12

Power of Land Court to phase in new rent

(1) This paragraph applies where the Land Court determines under paragraph 7(2)

that the rent payable in respect of an agricultural holding (the "new rent") is to be—

(a) 30% or more higher, or; or

(b) 30% or more lower,

than the rent currently payable in respect of the holding (the "original rent").

(2) The tenant or the landlord may apply to the Land Court to have the new rent

phased in.

(3) The Land Court may, if it considers that it would cause the tenant or, as the

case may be, the landlord undue hardship were the new rent to be payable from the rent agreement date, order that the new rent be phased in over a 3 year period in accordance with sub-paragraphs (4) to (6).

(4) The rent payable in the first year after the rent agreement date is—;

(a) where sub-paragraph (1)(a) applies, the sum of the original rent and one

third of the difference between the new rent and the original rent, or; or

(b) where sub-paragraph (1)(b) applies, the original rent less one third of the difference between the original rent and the new rent.

(5) The rent payable in the second year after the rent agreement date is—;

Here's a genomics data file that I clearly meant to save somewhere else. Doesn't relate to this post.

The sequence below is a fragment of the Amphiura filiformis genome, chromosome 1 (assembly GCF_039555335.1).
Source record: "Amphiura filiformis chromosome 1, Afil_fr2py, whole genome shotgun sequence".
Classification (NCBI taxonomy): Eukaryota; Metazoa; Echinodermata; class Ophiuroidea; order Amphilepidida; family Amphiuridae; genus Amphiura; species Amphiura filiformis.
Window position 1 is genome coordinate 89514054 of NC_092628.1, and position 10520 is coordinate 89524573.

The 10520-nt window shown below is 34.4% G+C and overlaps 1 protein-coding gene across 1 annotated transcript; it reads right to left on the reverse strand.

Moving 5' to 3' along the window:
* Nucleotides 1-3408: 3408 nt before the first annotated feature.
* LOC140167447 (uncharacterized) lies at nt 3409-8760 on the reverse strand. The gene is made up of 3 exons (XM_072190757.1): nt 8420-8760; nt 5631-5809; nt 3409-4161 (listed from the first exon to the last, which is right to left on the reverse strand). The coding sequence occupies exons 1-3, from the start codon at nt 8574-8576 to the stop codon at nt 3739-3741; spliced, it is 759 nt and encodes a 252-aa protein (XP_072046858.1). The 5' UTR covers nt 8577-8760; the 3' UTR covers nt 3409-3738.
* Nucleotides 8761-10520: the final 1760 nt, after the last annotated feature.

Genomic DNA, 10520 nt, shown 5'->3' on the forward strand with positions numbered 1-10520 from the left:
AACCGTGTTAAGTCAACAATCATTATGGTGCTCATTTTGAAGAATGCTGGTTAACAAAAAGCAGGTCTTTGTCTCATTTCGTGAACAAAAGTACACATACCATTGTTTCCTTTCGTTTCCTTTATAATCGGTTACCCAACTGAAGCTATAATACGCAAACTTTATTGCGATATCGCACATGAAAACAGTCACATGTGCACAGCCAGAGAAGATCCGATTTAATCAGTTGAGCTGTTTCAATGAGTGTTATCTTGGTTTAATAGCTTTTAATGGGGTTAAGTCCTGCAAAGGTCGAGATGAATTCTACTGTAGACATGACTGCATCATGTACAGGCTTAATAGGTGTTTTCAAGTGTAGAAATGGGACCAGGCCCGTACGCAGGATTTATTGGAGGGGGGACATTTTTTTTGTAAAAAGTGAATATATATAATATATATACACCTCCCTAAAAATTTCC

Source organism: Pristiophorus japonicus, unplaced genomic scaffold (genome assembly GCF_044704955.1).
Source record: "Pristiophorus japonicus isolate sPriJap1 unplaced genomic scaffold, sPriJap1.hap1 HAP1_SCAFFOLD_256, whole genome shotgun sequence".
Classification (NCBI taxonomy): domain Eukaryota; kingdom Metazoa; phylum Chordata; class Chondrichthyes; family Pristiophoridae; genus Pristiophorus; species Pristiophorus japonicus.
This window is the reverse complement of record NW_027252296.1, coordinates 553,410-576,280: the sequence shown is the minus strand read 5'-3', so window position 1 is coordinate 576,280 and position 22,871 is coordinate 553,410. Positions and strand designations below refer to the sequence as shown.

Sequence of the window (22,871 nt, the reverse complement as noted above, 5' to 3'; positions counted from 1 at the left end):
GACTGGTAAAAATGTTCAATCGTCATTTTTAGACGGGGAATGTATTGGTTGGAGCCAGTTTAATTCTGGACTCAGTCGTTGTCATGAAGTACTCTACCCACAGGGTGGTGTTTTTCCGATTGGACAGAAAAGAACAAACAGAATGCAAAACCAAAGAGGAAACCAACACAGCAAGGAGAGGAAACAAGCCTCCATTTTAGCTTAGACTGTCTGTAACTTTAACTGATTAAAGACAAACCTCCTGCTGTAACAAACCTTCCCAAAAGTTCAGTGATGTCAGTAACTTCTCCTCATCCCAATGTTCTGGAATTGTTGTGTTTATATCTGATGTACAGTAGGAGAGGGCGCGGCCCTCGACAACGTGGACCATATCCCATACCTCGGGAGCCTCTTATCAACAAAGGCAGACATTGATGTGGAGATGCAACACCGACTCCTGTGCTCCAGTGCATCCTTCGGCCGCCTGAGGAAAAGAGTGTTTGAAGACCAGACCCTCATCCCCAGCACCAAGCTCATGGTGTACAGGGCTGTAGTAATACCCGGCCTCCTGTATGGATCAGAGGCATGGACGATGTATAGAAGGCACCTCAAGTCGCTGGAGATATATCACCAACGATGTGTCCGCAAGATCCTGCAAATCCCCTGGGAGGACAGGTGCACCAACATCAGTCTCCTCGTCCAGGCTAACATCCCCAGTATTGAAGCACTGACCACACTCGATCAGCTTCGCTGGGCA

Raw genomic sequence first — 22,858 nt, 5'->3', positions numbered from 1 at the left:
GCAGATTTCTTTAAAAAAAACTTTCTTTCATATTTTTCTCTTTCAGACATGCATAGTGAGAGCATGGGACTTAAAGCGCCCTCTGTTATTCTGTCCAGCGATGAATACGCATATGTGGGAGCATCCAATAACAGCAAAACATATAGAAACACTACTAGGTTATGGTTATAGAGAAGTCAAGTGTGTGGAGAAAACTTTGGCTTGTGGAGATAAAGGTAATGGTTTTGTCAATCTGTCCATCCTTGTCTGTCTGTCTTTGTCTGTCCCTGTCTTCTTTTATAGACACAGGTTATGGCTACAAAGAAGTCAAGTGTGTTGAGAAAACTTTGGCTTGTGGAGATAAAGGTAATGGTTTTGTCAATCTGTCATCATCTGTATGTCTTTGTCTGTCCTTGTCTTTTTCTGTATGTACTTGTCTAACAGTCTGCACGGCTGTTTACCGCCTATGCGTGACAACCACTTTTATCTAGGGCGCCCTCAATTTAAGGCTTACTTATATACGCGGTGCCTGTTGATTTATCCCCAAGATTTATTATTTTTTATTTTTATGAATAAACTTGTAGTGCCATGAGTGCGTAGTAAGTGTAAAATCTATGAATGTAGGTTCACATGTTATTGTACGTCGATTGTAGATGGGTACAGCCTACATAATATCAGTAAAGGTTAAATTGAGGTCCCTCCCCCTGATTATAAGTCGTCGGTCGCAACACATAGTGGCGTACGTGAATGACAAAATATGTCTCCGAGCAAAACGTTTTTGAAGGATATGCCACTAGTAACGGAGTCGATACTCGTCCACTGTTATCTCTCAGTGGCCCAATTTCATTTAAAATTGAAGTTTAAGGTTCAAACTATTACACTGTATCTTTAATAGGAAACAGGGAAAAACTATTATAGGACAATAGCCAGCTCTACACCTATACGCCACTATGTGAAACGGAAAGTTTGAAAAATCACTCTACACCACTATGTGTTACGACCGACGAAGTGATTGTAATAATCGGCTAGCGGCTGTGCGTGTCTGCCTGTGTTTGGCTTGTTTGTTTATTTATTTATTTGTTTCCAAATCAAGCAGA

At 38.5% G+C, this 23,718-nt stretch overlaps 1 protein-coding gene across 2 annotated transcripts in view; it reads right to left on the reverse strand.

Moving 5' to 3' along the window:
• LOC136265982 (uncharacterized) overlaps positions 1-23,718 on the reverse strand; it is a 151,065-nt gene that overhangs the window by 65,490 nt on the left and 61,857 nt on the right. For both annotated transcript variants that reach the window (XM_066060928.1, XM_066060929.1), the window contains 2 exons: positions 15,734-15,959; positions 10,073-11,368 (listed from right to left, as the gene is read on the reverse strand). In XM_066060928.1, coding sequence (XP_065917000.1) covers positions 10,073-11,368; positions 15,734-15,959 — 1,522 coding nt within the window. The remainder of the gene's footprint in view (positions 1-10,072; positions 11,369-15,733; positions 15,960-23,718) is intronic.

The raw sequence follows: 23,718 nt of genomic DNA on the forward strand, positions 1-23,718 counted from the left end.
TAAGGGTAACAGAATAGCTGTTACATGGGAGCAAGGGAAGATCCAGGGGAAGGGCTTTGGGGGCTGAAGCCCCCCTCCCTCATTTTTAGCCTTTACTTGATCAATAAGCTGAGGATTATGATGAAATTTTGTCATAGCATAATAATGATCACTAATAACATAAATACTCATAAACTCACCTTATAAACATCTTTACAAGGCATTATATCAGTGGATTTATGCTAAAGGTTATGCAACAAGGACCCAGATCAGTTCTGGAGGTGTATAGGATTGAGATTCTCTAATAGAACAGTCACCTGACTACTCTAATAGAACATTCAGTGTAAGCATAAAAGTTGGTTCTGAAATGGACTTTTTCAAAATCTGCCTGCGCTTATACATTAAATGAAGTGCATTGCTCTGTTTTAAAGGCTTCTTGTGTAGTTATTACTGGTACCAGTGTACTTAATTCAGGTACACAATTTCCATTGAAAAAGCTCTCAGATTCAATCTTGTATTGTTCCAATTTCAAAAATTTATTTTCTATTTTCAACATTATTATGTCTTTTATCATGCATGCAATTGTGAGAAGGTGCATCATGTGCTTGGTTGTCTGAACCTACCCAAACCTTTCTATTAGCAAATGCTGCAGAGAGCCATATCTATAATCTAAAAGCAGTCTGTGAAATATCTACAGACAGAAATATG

(a) where sub-paragraph (1)(a) applies, the sum of the original rent and two

thirds of the difference between the new rent and the original rent, or;

(b) where sub-paragraph (1)(b) applies, the original rent less two thirds of

the difference between the original rent and the new rent.

(6) The rent payable from the third year after the rent agreement date is the new rent.

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13

Interpretation

In this schedule—

"open market rent" has the meaning given by paragraph 11,

"rent agreement date" has the meaning given by paragraph 2(1)(e),

"rent review notice" has the meaning given by paragraph 1(3),

"surplus residential accommodation" has the meaning given by

paragraph 10.